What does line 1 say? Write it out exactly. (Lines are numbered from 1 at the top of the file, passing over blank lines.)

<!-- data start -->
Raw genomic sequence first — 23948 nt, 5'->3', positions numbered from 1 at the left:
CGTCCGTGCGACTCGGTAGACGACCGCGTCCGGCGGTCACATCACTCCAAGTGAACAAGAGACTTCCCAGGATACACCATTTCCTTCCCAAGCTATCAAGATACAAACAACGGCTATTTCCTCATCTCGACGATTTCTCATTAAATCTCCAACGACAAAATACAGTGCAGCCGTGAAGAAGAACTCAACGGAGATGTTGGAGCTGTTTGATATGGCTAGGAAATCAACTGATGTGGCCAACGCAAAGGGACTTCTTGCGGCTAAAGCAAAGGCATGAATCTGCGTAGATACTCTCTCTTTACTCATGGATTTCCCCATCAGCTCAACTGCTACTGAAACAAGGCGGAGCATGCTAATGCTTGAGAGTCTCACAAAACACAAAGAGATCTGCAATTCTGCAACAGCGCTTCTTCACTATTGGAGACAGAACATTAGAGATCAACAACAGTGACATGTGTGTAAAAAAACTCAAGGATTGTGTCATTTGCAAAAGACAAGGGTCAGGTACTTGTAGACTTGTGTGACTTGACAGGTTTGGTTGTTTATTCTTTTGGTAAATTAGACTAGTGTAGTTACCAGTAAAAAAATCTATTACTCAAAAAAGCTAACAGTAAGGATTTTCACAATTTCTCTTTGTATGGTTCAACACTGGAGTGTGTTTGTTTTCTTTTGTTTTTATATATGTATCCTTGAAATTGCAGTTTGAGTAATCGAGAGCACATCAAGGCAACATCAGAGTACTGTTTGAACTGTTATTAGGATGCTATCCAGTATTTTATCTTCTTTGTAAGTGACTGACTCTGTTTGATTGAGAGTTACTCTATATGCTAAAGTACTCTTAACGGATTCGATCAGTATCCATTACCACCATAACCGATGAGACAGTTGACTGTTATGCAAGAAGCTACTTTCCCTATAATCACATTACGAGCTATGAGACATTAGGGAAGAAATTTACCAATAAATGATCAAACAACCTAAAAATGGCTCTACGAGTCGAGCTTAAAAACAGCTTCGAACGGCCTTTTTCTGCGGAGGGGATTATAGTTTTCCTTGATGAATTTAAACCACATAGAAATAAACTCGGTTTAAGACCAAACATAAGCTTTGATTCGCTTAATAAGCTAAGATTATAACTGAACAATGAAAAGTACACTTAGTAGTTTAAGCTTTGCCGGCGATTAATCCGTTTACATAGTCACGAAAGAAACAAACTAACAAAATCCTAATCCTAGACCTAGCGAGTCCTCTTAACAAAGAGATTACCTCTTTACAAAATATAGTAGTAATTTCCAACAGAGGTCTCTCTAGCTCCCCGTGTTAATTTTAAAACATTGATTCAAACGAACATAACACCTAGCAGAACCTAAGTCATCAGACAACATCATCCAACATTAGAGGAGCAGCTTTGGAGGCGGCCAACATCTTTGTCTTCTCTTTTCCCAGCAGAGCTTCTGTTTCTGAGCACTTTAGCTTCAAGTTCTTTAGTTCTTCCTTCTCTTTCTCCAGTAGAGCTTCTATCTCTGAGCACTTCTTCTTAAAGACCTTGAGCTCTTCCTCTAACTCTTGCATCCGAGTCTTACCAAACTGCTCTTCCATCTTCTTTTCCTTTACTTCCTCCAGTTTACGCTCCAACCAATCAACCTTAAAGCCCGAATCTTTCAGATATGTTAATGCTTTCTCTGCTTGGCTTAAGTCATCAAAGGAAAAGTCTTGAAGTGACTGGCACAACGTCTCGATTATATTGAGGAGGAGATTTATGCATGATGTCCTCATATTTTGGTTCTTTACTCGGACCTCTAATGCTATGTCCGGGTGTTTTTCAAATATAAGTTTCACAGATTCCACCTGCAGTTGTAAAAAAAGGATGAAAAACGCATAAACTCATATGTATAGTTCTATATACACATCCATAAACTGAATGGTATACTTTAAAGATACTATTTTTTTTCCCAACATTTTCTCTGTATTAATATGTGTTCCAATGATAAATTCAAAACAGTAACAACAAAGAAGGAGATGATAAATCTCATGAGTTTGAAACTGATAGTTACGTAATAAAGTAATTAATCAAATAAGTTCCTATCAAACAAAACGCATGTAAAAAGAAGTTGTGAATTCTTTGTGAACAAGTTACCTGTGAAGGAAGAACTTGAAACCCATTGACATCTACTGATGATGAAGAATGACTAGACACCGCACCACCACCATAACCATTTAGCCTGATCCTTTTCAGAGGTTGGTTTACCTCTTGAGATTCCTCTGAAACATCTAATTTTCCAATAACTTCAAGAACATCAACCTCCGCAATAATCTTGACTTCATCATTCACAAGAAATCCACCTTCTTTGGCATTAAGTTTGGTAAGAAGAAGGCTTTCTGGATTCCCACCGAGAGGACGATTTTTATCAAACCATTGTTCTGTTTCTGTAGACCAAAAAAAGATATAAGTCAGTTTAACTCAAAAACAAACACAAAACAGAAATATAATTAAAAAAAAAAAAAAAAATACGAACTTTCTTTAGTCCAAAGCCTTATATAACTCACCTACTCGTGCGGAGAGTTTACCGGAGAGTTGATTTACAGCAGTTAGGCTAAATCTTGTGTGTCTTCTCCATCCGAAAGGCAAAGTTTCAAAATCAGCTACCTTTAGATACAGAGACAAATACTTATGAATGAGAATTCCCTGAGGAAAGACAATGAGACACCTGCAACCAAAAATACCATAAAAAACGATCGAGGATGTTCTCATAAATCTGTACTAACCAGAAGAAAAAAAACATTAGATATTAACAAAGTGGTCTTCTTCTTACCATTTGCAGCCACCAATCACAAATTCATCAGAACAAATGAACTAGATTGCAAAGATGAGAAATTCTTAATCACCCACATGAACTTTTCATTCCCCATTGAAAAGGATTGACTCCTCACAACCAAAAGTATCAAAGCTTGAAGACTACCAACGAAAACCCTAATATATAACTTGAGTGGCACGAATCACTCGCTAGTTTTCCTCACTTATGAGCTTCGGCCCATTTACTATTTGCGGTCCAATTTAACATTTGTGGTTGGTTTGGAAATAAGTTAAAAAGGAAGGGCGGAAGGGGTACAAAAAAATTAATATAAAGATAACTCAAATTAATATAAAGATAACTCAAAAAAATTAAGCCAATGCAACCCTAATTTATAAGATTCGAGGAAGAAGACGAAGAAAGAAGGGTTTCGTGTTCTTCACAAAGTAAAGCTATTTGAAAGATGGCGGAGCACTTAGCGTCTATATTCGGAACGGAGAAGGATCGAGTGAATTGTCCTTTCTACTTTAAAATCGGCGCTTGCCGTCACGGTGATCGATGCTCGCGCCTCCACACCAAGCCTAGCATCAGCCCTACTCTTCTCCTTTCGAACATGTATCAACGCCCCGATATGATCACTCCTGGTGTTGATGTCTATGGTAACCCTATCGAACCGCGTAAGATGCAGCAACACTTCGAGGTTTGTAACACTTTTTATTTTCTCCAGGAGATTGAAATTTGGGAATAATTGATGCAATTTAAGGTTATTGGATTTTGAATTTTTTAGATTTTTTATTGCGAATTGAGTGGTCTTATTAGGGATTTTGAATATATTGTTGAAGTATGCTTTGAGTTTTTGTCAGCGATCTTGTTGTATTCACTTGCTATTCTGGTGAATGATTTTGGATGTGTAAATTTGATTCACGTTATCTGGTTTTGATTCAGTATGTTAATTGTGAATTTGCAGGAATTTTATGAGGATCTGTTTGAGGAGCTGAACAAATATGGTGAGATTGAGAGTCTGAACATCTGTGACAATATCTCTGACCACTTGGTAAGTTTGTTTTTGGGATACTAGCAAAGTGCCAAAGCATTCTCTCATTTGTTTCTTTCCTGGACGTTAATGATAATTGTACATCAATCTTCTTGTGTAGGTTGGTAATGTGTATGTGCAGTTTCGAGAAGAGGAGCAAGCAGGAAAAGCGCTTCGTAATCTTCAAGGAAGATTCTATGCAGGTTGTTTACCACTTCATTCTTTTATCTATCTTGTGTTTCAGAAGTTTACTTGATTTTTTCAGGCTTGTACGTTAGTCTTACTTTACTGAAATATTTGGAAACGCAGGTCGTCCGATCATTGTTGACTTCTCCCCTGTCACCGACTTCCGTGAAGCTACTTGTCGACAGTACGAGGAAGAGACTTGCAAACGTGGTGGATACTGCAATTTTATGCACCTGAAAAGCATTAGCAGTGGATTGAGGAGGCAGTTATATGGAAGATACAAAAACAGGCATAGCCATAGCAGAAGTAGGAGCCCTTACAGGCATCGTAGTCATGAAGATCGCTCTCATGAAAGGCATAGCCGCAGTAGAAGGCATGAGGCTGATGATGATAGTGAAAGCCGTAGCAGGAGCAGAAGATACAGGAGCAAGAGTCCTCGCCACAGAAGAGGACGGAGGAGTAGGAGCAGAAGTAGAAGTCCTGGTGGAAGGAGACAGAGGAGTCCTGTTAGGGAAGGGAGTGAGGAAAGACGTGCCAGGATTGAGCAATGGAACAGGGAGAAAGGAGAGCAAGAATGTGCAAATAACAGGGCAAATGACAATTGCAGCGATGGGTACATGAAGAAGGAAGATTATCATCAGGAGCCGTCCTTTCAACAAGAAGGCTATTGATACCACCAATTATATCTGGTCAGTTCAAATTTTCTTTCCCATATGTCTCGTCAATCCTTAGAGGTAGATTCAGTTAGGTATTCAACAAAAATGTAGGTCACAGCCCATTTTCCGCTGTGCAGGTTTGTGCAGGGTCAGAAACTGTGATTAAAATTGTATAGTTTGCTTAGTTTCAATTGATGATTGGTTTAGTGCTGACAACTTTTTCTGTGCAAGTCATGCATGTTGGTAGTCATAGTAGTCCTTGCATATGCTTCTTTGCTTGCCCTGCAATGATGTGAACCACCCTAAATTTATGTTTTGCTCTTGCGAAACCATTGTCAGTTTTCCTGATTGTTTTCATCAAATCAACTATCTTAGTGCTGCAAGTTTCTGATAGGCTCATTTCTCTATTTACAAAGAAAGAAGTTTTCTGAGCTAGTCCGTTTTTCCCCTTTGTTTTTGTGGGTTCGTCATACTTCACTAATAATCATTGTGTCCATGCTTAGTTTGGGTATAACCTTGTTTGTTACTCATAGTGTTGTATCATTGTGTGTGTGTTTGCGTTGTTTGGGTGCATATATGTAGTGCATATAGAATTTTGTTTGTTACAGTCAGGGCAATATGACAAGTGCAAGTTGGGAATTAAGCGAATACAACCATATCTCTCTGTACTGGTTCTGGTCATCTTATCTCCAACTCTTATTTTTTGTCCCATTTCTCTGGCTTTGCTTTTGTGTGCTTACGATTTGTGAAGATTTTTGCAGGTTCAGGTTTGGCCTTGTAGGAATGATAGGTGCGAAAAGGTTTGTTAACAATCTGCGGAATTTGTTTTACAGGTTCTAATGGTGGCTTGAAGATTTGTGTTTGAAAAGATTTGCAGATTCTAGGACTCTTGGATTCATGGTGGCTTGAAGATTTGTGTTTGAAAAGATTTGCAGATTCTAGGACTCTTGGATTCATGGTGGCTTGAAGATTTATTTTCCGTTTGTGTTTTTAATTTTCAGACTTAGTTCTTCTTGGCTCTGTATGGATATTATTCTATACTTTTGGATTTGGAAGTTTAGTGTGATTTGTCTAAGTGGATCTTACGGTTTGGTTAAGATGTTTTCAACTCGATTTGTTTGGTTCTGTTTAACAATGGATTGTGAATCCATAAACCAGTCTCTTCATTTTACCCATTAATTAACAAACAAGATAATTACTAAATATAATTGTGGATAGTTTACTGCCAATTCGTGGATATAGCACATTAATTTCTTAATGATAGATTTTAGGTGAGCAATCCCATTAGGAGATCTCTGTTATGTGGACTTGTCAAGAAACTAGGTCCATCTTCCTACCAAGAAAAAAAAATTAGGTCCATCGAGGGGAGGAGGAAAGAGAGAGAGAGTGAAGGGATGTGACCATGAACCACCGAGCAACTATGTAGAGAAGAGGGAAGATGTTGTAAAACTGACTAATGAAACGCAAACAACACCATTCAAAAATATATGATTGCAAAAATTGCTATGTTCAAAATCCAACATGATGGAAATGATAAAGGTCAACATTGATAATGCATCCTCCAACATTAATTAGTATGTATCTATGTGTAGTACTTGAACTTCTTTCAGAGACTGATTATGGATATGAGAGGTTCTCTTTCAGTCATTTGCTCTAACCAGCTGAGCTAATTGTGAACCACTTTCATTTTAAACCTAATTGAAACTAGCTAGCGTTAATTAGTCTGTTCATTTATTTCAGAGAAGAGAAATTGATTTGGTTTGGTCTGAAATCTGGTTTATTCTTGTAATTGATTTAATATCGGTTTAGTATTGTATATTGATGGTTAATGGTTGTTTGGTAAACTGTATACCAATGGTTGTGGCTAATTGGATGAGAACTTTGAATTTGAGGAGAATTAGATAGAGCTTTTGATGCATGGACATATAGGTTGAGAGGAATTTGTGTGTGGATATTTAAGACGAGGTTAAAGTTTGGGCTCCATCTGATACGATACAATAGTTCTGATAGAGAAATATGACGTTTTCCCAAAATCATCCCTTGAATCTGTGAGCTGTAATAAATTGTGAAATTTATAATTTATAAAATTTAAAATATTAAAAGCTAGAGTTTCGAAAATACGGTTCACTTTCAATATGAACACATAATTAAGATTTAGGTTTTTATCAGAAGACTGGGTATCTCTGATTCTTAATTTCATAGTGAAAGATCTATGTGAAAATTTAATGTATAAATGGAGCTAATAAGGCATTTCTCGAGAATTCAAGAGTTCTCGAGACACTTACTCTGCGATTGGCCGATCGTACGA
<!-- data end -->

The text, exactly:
Raw genomic sequence first — 23948 nt, 5'->3', positions numbered from 1 at the left: